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How to transfer iCloud Photo Library to Google Photos

If you’re wanting to back up your iCloud Photo Library, or move it to another service entirely, Apple makes the process of moving to Google Photos easier than ever with a new transfer utility.


Image: CNET

Apple has been constantly improving their iCloud Photo Library service ever since it launched back in iOS 8 in 2014. Over the last nearly seven years the service has been around, it has solidly backed up millions of user’s photos to iCloud and kept them save through many device transitions.

Photos are some of the most precious data that users carry around with them on their devices, and as such, many users utilize multiple services to back up photos. Google Photos is one such offering. Apple has recognized that users may wish to back up their photos to other services and has built an export tool that lets users easily transfer iCloud Photo Library photos to Google Photos.

Whether you’re looking to perform a one-time backup of your iCloud Photo Library, or move to Google Photos permanently, this guide will show you how to use the tools provided by Apple to easily transition your photos from the iCloud Photo Library service to Google Photos while maintaining the photos on both services.

SEE: Cloud data storage policy (TechRepublic Premium)

About the transfer tool

Apple introduced the ability to directly transfer the contents of your iCloud Photo Library to Google Photos in March 2021. This tool is available on Apple Privacy tools page and can sync your photos directly with Google Photos without the need to first download them, then re-upload from your own computer, saving time, disk space and bandwidth.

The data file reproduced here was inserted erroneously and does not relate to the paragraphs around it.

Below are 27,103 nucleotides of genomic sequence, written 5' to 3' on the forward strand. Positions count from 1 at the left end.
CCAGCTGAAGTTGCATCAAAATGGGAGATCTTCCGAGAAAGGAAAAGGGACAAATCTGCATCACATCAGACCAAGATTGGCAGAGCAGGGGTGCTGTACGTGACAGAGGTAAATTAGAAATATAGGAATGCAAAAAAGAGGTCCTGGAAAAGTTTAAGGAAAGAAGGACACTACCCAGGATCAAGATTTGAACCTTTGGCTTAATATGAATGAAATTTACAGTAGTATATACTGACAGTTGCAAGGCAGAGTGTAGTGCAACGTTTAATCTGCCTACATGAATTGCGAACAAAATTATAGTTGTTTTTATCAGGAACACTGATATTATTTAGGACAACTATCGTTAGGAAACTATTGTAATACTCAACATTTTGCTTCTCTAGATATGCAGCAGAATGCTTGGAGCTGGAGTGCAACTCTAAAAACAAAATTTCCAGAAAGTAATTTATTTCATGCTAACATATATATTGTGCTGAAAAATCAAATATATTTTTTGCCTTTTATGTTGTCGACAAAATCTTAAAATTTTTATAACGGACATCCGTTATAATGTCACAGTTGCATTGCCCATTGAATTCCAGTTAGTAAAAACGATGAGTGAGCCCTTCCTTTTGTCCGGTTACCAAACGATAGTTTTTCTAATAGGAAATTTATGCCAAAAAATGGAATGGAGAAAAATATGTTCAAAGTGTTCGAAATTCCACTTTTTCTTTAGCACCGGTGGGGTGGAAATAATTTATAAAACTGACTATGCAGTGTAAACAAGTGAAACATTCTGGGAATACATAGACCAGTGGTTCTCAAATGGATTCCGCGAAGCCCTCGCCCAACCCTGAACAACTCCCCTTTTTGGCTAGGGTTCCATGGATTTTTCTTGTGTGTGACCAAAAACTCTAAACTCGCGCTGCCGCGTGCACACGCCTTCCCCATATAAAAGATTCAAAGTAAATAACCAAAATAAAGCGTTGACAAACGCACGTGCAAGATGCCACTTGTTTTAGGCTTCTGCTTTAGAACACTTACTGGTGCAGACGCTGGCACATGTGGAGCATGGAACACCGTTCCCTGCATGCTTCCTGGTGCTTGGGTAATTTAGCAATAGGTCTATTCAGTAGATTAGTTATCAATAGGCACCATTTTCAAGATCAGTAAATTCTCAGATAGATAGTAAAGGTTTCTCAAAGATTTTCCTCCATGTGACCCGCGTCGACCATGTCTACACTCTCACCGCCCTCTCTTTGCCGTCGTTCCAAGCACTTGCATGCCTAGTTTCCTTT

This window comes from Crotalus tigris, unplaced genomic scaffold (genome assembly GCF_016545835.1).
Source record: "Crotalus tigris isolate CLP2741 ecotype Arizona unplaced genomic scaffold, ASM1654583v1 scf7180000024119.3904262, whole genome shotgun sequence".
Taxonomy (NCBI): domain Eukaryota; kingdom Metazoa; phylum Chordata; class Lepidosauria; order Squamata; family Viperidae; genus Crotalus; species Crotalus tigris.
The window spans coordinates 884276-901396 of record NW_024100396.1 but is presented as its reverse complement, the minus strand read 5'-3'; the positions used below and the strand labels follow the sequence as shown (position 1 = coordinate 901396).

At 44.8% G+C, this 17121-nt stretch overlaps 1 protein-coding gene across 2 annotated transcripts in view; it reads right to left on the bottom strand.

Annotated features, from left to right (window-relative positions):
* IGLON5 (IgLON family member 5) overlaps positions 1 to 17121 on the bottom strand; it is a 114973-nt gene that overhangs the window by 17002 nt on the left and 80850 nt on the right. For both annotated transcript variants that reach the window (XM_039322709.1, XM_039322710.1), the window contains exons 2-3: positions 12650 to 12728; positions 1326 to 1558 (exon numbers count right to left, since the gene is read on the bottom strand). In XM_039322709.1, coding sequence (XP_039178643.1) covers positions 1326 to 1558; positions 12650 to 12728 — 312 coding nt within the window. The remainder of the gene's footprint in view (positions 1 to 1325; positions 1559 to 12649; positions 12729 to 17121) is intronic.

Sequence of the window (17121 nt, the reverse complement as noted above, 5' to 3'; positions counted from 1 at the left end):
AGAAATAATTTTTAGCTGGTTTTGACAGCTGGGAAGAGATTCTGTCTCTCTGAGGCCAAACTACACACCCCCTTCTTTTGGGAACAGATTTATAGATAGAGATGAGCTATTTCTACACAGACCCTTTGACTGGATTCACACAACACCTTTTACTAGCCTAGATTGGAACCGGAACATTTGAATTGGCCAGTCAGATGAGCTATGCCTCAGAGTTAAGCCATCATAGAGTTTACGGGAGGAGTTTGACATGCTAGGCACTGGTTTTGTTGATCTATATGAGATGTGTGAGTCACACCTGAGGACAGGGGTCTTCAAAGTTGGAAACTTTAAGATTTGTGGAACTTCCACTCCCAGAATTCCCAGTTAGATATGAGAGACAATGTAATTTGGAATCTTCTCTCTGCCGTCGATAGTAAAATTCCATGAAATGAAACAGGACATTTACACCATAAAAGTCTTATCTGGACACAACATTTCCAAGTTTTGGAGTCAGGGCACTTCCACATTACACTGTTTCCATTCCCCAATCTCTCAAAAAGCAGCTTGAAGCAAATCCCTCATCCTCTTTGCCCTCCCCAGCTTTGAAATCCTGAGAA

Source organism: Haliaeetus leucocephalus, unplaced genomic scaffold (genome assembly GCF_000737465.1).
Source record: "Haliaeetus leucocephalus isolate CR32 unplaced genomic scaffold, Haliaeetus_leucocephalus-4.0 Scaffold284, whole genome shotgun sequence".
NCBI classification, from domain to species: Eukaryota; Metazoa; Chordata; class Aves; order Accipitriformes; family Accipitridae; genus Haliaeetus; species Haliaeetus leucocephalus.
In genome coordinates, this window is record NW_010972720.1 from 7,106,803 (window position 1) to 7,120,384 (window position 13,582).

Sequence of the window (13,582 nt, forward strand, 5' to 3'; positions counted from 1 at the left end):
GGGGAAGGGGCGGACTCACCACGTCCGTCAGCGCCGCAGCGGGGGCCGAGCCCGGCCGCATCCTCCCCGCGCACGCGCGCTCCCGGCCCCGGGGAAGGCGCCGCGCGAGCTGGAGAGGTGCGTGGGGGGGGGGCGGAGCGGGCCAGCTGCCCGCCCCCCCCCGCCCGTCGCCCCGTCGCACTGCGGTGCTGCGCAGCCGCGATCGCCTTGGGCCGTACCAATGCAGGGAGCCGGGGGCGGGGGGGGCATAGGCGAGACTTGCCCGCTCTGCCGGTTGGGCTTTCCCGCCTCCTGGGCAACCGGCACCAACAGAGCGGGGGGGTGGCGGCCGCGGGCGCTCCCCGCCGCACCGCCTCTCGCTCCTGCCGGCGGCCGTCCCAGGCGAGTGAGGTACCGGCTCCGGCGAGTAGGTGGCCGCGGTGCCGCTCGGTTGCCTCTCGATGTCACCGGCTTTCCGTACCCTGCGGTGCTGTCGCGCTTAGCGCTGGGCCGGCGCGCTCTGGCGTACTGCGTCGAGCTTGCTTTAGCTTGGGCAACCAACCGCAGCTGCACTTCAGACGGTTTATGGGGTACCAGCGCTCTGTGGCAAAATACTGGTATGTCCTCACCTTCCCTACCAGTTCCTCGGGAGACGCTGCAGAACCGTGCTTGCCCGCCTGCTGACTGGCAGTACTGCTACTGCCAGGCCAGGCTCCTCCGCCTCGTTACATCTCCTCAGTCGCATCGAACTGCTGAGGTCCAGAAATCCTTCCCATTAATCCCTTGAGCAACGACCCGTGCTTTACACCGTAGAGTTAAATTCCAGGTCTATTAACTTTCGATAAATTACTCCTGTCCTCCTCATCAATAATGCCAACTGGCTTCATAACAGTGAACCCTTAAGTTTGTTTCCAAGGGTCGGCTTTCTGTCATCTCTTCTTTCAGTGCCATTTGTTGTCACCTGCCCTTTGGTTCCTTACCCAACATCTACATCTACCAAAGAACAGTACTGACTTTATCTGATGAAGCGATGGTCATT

This utility is currently only available to users residing in Australia, Canada, the European Union, Iceland, Liechtenstein, New Zealand, Norway, Switzerland, the United Kingdom and the United States.

Apple notes that this tool will not remove any content from your iCloud Photo Library, and will only transfer the content in your library over to Google Photos. This request takes three to seven days to complete. Apple says this time frame allows them to verify that the request to move content was indeed made by you.

In addition, Apple has a section on their transfer help document that explains the following things you’ll need before continuing with a transfer: 

  • You’re using iCloud Photos to store photos and videos with Apple.
  • Your Apple ID uses two-factor authentication.
  • You have a Google account to use Google Photos.
  • Your Google account has enough storage available to complete the transfer. 

How to make the transfer request

If you wish to transfer a copy your photos from iCloud Photo Library over to Google Photos, perform these steps: 

  1. Open the Apple Privacy website.
  2. Select the button labeled Request To Transfer A Copy Of Your Data.
  3. You will be presented with a few questions asking where you’d like the data copied to. Select Google Photos, then select what content you’d like to be copied–you can select just photos, videos or both (Figure A). Click Continue.
  4. You’ll be given the storage requirements for your Google Photos account, then asked to connect your Google account.
  5. After connecting your accounts, you’ll be taken to an overview page that will let you confirm transfers. Select Confirm Transfers.
  6. Over the next three to seven days, you’ll receive a confirmation of the transfers, which you must agree to in order for the transfers to process, as a part of Apple’s verification.

Figure A


Select Google Photos as the destination, then choose which content you’d like to transfer.

There are some limitations of Google Photos surrounding file formats and the number of items that can be contained inside of an album that don’t exist that can complicate the transfer. Before transferring your library, consider reading through the section labeled “About the photos and videos that are transferred” in the Apple support documentation for iCloud Photo Library transfers.

Also see

This post was written by and was first posted to TechRepublic

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